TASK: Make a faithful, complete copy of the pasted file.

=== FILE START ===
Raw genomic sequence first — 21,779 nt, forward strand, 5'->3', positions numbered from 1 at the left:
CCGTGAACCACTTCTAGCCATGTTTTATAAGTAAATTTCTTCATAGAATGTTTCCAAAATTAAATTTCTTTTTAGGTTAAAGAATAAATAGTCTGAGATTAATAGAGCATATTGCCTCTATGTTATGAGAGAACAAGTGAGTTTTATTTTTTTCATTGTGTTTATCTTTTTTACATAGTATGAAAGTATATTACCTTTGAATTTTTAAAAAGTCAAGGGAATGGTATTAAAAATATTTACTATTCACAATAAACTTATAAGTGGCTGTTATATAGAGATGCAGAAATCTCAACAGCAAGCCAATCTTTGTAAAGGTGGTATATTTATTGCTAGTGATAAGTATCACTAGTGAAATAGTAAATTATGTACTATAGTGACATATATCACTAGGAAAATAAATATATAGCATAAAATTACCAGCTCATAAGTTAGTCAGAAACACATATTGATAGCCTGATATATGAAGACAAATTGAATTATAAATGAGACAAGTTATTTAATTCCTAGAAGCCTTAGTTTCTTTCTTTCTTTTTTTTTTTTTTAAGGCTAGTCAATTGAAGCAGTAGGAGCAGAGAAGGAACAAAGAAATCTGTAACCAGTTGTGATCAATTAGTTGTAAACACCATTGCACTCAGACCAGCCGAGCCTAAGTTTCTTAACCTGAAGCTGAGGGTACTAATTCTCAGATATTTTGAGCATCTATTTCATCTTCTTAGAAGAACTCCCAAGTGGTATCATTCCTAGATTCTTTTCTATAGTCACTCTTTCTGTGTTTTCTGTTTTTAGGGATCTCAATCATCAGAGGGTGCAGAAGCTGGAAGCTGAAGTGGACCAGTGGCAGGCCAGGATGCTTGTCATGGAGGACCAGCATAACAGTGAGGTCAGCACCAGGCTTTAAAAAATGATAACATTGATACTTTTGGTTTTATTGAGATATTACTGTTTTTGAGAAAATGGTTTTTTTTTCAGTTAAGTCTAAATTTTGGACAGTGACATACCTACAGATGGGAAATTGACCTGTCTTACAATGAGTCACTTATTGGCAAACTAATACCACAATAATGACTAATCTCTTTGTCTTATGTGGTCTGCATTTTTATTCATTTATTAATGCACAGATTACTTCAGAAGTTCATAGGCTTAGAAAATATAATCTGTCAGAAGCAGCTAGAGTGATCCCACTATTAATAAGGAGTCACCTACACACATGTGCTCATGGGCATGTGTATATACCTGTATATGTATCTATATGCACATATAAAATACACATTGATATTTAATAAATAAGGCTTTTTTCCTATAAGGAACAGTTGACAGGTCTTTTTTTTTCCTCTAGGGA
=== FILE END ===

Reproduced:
Raw genomic sequence first — 21,779 nt, forward strand, 5'->3', positions numbered from 1 at the left:
CCGTGAACCACTTCTAGCCATGTTTTATAAGTAAATTTCTTCATAGAATGTTTCCAAAATTAAATTTCTTTTTAGGTTAAAGAATAAATAGTCTGAGATTAATAGAGCATATTGCCTCTATGTTATGAGAGAACAAGTGAGTTTTATTTTTTTCATTGTGTTTATCTTTTTTACATAGTATGAAAGTATATTACCTTTGAATTTTTAAAAAGTCAAGGGAATGGTATTAAAAATATTTACTATTCACAATAAACTTATAAGTGGCTGTTATATAGAGATGCAGAAATCTCAACAGCAAGCCAATCTTTGTAAAGGTGGTATATTTATTGCTAGTGATAAGTATCACTAGTGAAATAGTAAATTATGTACTATAGTGACATATATCACTAGGAAAATAAATATATAGCATAAAATTACCAGCTCATAAGTTAGTCAGAAACACATATTGATAGCCTGATATATGAAGACAAATTGAATTATAAATGAGACAAGTTATTTAATTCCTAGAAGCCTTAGTTTCTTTCTTTCTTTTTTTTTTTTTTAAGGCTAGTCAATTGAAGCAGTAGGAGCAGAGAAGGAACAAAGAAATCTGTAACCAGTTGTGATCAATTAGTTGTAAACACCATTGCACTCAGACCAGCCGAGCCTAAGTTTCTTAACCTGAAGCTGAGGGTACTAATTCTCAGATATTTTGAGCATCTATTTCATCTTCTTAGAAGAACTCCCAAGTGGTATCATTCCTAGATTCTTTTCTATAGTCACTCTTTCTGTGTTTTCTGTTTTTAGGGATCTCAATCATCAGAGGGTGCAGAAGCTGGAAGCTGAAGTGGACCAGTGGCAGGCCAGGATGCTTGTCATGGAGGACCAGCATAACAGTGAGGTCAGCACCAGGCTTTAAAAAATGATAACATTGATACTTTTGGTTTTATTGAGATATTACTGTTTTTGAGAAAATGGTTTTTTTTTCAGTTAAGTCTAAATTTTGGACAGTGACATACCTACAGATGGGAAATTGACCTGTCTTACAATGAGTCACTTATTGGCAAACTAATACCACAATAATGACTAATCTCTTTGTCTTATGTGGTCTGCATTTTTATTCATTTATTAATGCACAGATTACTTCAGAAGTTCATAGGCTTAGAAAATATAATCTGTCAGAAGCAGCTAGAGTGATCCCACTATTAATAAGGAGTCACCTACACACATGTGCTCATGGGCATGTGTATATACCTGTATATGTATCTATATGCACATATAAAATACACATTGATATTTAATAAATAAGGCTTTTTTCCTATAAGGAACAGTTGACAGGTCTTTTTTTTTCCTCTAGGGA